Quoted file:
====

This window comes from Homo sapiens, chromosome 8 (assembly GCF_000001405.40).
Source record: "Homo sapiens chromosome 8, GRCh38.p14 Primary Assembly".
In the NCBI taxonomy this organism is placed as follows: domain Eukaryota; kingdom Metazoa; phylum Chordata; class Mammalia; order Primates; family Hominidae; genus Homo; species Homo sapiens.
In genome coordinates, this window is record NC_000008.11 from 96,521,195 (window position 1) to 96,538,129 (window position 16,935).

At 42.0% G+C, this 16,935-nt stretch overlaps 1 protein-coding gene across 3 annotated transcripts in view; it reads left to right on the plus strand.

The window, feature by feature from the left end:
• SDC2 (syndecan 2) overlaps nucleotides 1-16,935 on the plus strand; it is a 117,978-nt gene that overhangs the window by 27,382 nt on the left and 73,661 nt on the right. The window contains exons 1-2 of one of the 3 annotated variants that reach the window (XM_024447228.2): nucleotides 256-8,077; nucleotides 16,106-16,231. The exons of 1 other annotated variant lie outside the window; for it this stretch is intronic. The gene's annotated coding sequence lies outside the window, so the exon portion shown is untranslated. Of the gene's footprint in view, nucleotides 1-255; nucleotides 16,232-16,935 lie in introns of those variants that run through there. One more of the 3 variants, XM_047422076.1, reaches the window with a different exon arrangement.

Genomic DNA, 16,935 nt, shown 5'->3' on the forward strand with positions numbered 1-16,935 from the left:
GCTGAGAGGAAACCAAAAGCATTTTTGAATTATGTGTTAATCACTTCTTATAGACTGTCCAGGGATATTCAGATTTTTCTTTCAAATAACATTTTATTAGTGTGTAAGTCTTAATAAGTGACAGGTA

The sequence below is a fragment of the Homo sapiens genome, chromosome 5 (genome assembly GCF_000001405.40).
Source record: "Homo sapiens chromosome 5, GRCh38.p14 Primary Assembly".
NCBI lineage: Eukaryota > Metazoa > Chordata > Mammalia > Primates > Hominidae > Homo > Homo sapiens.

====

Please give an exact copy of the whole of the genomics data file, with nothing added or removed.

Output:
This window comes from Homo sapiens, chromosome 8 (assembly GCF_000001405.40).
Source record: "Homo sapiens chromosome 8, GRCh38.p14 Primary Assembly".
In the NCBI taxonomy this organism is placed as follows: domain Eukaryota; kingdom Metazoa; phylum Chordata; class Mammalia; order Primates; family Hominidae; genus Homo; species Homo sapiens.
In genome coordinates, this window is record NC_000008.11 from 96,521,195 (window position 1) to 96,538,129 (window position 16,935).

At 42.0% G+C, this 16,935-nt stretch overlaps 1 protein-coding gene across 3 annotated transcripts in view; it reads left to right on the plus strand.

The window, feature by feature from the left end:
• SDC2 (syndecan 2) overlaps nucleotides 1-16,935 on the plus strand; it is a 117,978-nt gene that overhangs the window by 27,382 nt on the left and 73,661 nt on the right. The window contains exons 1-2 of one of the 3 annotated variants that reach the window (XM_024447228.2): nucleotides 256-8,077; nucleotides 16,106-16,231. The exons of 1 other annotated variant lie outside the window; for it this stretch is intronic. The gene's annotated coding sequence lies outside the window, so the exon portion shown is untranslated. Of the gene's footprint in view, nucleotides 1-255; nucleotides 16,232-16,935 lie in introns of those variants that run through there. One more of the 3 variants, XM_047422076.1, reaches the window with a different exon arrangement.

Genomic DNA, 16,935 nt, shown 5'->3' on the forward strand with positions numbered 1-16,935 from the left:
GCTGAGAGGAAACCAAAAGCATTTTTGAATTATGTGTTAATCACTTCTTATAGACTGTCCAGGGATATTCAGATTTTTCTTTCAAATAACATTTTATTAGTGTGTAAGTCTTAATAAGTGACAGGTA

The sequence below is a fragment of the Homo sapiens genome, chromosome 5 (genome assembly GCF_000001405.40).
Source record: "Homo sapiens chromosome 5, GRCh38.p14 Primary Assembly".
NCBI lineage: Eukaryota > Metazoa > Chordata > Mammalia > Primates > Hominidae > Homo > Homo sapiens.